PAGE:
• 12.

    Abedi Gaballu F, Abedi Gaballu Y, Moazenzade Khyavy O, Mardomi A, Ghahremanzadeh K, Shokouhi B, et al. Effects of a triplex mixture of Peganum harmala, Rhus coriaria, and Urtica dioica aqueous extracts on metabolic and histological parameters in diabetic rats. Pharm Biol. 2015;53(8):1104-9. doi: 10.3109/13880209.2014.960943. [PubMed: 25612773].

  • 13.

    Oh PS, Lee SJ, Lim KT. Hypolipidemic and antioxidative effects of the plant glycoprotein (36 kDa) from Rhus verniciflua stokes fruit in Triton WR-1339-induced hyperlipidemic mice. Biosci Biotechnol Biochem. 2006;70(2):447-56. doi: 10.1271/bbb.70.447. [PubMed: 16495662].

  • 14.

    Sabzghabaee AM, Kelishadi R, Golshiri K, Ghannadi A, Badri S. Clinical effects of Rhus coriaria fruits on dyslipidemia308 in adolescents: A triple-blinded randomized placebo-controlled trial. Med Arch. 2014;68(5):308-12. doi: 10.5455/medarh.2014.68.308-312. [PubMed: 25568560]. [PubMed Central: PMC4269531].

  • 15.

    Shafiei M, Nobakht M, Moazzam AA. Lipid-lowering effect of Rhus coriaria L. (sumac) fruit extract in hypercholesterolemic rats. Pharmazie. 2011;66(12):988-92. [PubMed: 22312707].

  • 16.

    Hajmohammadi Z, Heydari M, Nimrouzi M, Faridi P, Zibaeenezhad MJ, Omrani GR, et al. Rhus coriaria L. increases serum apolipoprotein-A1 and high-density lipoprotein cholesterol levels: A double-blind placebo-controlled randomized clinical trial. J Integr Med. 2018;16(1):45-50. doi: 10.1016/j.joim.2017.12.007. [PubMed: 29397092].

  • 17.

    Rahideh ST, Shidfar F, Khandozi N, Rajab A, Hosseini SP, Mirtaher SM. The effect of sumac (Rhus coriaria L.) powder on insulin resistance, malondialdehyde, high sensitive C-reactive protein and paraoxonase 1 activity in type 2 diabetic patients. J Res Med Sci. 2014;19(10):933-8. [PubMed: 25538775]. [PubMed Central: PMC4274568].

  • 18.

    Wurtz P, Wang Q, Kangas AJ, Richmond RC, Skarp J, Tiainen M, et al. Metabolic signatures of adiposity in young adults: Mendelian randomization analysis and effects of weight change. PLoS Med. 2014;11(12). e1001765. doi: 10.1371/journal.pmed.1001765. [PubMed: 25490400]. [PubMed Central: PMC4260795].

  • 19.

    Akbari-Fakhrabadi M, Heshmati J, Sepidarkish M, Shidfar F. Effect of sumac (Rhus coriaria) on blood lipids: A systematic review and meta-analysis. Complement Ther Med. 2018;40:8-12. doi: 10.1016/j.ctim.2018.07.001. [PubMed: 30219474].

  • 20.

    Hashempur MH, Hashempour MM, Mosavat SH, Heydari M. Rhazes-his life and contributions to the field of dermatology. JAMA Dermatol. 2017;153(1):70. doi: 10.1001/jamadermatol.2016.0144. [PubMed: 28114524].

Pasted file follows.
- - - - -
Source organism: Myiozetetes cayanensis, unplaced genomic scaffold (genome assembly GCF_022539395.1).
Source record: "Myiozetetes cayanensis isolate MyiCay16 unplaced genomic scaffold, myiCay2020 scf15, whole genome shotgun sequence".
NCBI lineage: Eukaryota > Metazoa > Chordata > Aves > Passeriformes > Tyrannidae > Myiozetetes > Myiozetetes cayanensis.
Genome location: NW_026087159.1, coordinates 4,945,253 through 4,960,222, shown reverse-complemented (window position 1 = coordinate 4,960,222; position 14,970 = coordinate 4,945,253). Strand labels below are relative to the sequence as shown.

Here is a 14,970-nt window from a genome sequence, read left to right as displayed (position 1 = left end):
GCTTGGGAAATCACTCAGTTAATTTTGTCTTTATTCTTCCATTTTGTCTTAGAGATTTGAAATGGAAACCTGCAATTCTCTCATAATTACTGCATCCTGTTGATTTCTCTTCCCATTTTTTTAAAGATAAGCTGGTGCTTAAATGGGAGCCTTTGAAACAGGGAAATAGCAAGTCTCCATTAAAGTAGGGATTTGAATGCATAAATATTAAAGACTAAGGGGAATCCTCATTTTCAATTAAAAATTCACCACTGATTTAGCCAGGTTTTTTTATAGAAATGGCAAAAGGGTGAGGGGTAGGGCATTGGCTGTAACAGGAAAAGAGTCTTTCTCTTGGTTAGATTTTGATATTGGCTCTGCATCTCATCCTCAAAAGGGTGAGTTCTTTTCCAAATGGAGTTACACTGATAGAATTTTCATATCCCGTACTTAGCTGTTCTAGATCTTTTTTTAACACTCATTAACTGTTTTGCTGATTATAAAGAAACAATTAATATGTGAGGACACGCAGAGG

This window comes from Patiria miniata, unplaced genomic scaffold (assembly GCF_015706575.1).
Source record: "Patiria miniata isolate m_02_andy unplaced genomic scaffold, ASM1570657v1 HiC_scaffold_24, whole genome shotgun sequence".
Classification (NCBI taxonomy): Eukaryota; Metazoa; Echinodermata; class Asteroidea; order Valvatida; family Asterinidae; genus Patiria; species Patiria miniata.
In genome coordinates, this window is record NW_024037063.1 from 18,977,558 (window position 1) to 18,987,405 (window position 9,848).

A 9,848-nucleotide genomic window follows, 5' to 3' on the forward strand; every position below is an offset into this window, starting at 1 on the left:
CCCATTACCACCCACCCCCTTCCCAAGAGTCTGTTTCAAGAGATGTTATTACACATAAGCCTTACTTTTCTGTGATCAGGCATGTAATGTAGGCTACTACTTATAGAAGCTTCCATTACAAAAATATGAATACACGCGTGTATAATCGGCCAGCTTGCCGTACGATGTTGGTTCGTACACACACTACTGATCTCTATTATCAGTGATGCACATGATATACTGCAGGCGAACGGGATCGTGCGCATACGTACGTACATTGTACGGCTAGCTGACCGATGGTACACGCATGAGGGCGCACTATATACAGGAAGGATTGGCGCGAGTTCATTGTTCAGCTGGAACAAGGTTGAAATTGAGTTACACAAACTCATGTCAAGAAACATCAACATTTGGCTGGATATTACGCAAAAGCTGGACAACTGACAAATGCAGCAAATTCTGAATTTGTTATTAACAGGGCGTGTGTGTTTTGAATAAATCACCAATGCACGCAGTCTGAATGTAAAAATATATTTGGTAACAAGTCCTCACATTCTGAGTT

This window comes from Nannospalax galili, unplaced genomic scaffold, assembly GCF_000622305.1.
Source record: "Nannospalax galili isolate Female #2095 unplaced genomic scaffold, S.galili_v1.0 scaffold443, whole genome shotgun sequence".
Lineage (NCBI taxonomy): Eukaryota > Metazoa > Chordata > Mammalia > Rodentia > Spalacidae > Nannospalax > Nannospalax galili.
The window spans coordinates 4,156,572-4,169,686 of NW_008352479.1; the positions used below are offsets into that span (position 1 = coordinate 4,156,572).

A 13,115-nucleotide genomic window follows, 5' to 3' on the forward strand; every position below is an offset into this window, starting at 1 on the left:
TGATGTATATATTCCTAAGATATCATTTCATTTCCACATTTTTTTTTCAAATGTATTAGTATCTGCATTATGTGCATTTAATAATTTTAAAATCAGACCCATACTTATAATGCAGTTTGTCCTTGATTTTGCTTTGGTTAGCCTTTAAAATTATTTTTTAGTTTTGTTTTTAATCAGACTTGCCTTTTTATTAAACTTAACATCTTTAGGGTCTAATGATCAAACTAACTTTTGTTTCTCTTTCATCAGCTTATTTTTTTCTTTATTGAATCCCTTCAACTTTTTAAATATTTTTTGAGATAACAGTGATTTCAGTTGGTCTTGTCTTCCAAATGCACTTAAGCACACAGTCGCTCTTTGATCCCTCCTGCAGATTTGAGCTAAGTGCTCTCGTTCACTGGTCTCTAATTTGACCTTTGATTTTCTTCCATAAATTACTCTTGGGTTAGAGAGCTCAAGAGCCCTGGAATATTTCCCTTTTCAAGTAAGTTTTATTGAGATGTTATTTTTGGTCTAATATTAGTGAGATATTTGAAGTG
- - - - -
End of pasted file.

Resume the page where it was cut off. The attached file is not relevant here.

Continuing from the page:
• 21.

    Akrami R, Hashempur MH, Tavakoli A, Nimrouzi M, Sayadi M, Roodaki M, et al. Effects of fumaria parviflora l on uremic pruritus in hemodialysis patients: A randomized, double-blind, placebo-controlled trial. Jundishapur J Nat Pharm Prod. 2016;12(3 (Supp)). doi: 10.17795/jjnpp-39744.

  • 22.

    Heydari M, Dalfardi B, Hashempur MH, Kolouri S. Johannitius (809-873AD), a bridge between Greek and Persian knowledge of the pulse. Int J Cardiol. 2016;206:112-3. doi: 10.1016/j.ijcard.2016.01.055. [PubMed: 26785037].

  • 23.

    Heyadri M, Hashempur MH, Ayati MH, Quintern D, Nimrouzi M, Heyadri M. The use of Chinese herbal drugs in Islamic medicine. J Integr Med. 2015;13(6):363-7. doi: 10.1016/S2095-4964(15)60205-9. [PubMed: 26559361].

  • 24.

    Shakeri A, Hashempur MH, Mojibian M, Aliasl F, Bioos S, Nejatbakhsh F. A comparative study of ranitidine and quince (Cydonia oblonga mill) sauce on gastroesophageal reflux disease (GERD) in pregnancy: a randomised, open-label, active-controlled clinical trial. J Obstet Gynaecol. 2018;38(7):899-905. doi: 10.1080/01443615.2018.1431210. [PubMed: 29553843].

  • 25.

    Jaradat N, Zaid AN, Hussein F, Zaqzouq M, Aljammal H, Ayesh O. Anti-lipase potential of the organic and aqueous extracts of ten traditional edible and medicinal plants in palestine; a comparison study with orlistat. Medicines (Basel). 2017;4(4):89. doi: 10.3390/medicines4040089. [PubMed: 29292744]. [PubMed Central: PMC5750613].

  • 26.

    Villa-Ruano N, Zurita-Vasquez GG, Pacheco-Hernandez Y, Betancourt-Jimenez MG, Cruz-Duran R, Duque-Bautista H. Anti-lipase and antioxidant properties of 30 medicinal plants used in Oaxaca, Mexico. Biol Res. 2013;46(2):153-60. doi: 10.4067/S0716-97602013000200006. [PubMed: 23959013].

  • Copyright © 2019, Author(s). This is an open-access article distributed under the terms of the Creative Commons Attribution-NonCommercial 4.0 International License (http://creativecommons.org/licenses/by-nc/4.0/) which permits copy and redistribute the material just in noncommercial usages, provided the original work is properly cited.